For generation of non-truncating variants where no prior LCL had been available, the respective mutation was introduced via primers and a 5’ and 3’ partial fragment carrying the respective mutation in a 30 bp common overlap were amplified from wildtype NHLRC2 cDNA. Fragments were assembled via overlap extension PCR and either directly cloned into pcDNA.3 or first assembled into pBluescript(-) via overlap extension PCR and subsequently subcloned into pcDNA.3. A complete list of the generated variants, fragments and used primers can be found in Supplementary Table 1.
Transfection of HEK293 cells
HEK293 were seeded at 5 × 10 ^ 5 cells per well in a 6-well-plate in DMEM medium supplemented with 10% FCS, Penicillin/Streptomycin, sodium pyruvate, and GlutaMAX™ the day before transfection (FCS: #F7524-500 ml LOT:#BCBW1925, Sigma-Aldrich, St. Louis, Missouri, USA; DMEM and all other supplements: Gibco™, Thermo Fisher Scientific, Waltham, Massachusetts, USA). 1 µg NHLRC2-pcDNA.3 plasmid and 0.5 µg GFP plasmid were transfected into HEK293 cells using CaPO4-transfection (50 µl of 2.5 M CaCl2 added to 450 µl DNA in H20, then mixed well before dropwise adding into 500 µl of 2xHBS [50 mM HEPES, 280 mM NaCl, 1.5 mM Na2HPO4] under continuous vortexing and subsequent dropwise addition onto HEK293 cells). Medium was changed to fresh medium after 6 h and cells were grown for 48 h in total after transfection before harvest of cell pellets. Whole cell protein lysate was extracted from flash frozen cell pellets using high salt lysis buffer (20 mM HEPES pH 7.9, 350 mM NaCl, 1 mM MgCl2, 0.5 mM EDTA, 0.1 mM EGTA, 0.02% NP40, 1 mM DTT, 2 mM Na-orthovanadate, 1 mM NaF, 1 tablet per 5 ml of cOmpleteTM Mini EDTA-free Protease Inhibitor Cocktail).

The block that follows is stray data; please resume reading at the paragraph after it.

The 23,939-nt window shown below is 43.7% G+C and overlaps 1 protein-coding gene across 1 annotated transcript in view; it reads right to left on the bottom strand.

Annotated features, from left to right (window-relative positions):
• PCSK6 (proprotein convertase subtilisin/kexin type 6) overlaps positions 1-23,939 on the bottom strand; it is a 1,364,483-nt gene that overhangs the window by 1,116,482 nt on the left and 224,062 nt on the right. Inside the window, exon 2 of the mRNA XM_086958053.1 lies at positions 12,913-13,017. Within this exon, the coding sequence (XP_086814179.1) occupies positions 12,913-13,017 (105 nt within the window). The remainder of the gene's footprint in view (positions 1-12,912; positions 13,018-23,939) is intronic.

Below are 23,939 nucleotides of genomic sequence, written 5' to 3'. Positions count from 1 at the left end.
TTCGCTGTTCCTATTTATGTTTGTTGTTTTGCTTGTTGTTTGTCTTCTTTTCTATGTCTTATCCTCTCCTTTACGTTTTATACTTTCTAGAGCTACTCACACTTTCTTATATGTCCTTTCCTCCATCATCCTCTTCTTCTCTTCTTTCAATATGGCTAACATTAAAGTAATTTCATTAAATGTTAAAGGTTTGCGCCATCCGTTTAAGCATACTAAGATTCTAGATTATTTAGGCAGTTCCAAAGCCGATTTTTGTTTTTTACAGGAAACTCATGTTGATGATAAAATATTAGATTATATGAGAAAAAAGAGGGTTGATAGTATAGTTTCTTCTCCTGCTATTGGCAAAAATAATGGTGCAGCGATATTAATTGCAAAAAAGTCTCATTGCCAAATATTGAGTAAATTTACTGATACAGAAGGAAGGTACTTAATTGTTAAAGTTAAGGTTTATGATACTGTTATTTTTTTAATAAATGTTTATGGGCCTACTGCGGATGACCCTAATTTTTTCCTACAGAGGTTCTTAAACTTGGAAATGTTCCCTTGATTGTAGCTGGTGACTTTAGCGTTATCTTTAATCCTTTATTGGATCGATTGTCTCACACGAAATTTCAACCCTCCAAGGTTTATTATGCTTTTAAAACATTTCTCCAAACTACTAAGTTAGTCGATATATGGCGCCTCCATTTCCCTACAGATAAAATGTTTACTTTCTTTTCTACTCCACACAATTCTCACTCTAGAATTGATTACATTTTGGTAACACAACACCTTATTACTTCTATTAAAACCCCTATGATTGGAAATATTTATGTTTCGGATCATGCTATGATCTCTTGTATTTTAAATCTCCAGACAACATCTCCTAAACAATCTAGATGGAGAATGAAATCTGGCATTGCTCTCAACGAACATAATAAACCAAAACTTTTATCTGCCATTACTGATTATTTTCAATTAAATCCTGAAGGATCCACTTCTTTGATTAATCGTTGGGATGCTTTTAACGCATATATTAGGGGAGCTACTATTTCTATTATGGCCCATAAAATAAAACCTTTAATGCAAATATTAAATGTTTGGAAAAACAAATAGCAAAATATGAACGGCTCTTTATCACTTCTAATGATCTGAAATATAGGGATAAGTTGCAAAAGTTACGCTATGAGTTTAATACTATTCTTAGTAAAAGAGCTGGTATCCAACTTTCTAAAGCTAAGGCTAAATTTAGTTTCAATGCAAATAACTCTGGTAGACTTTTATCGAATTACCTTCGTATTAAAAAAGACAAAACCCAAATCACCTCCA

In silico protein modelling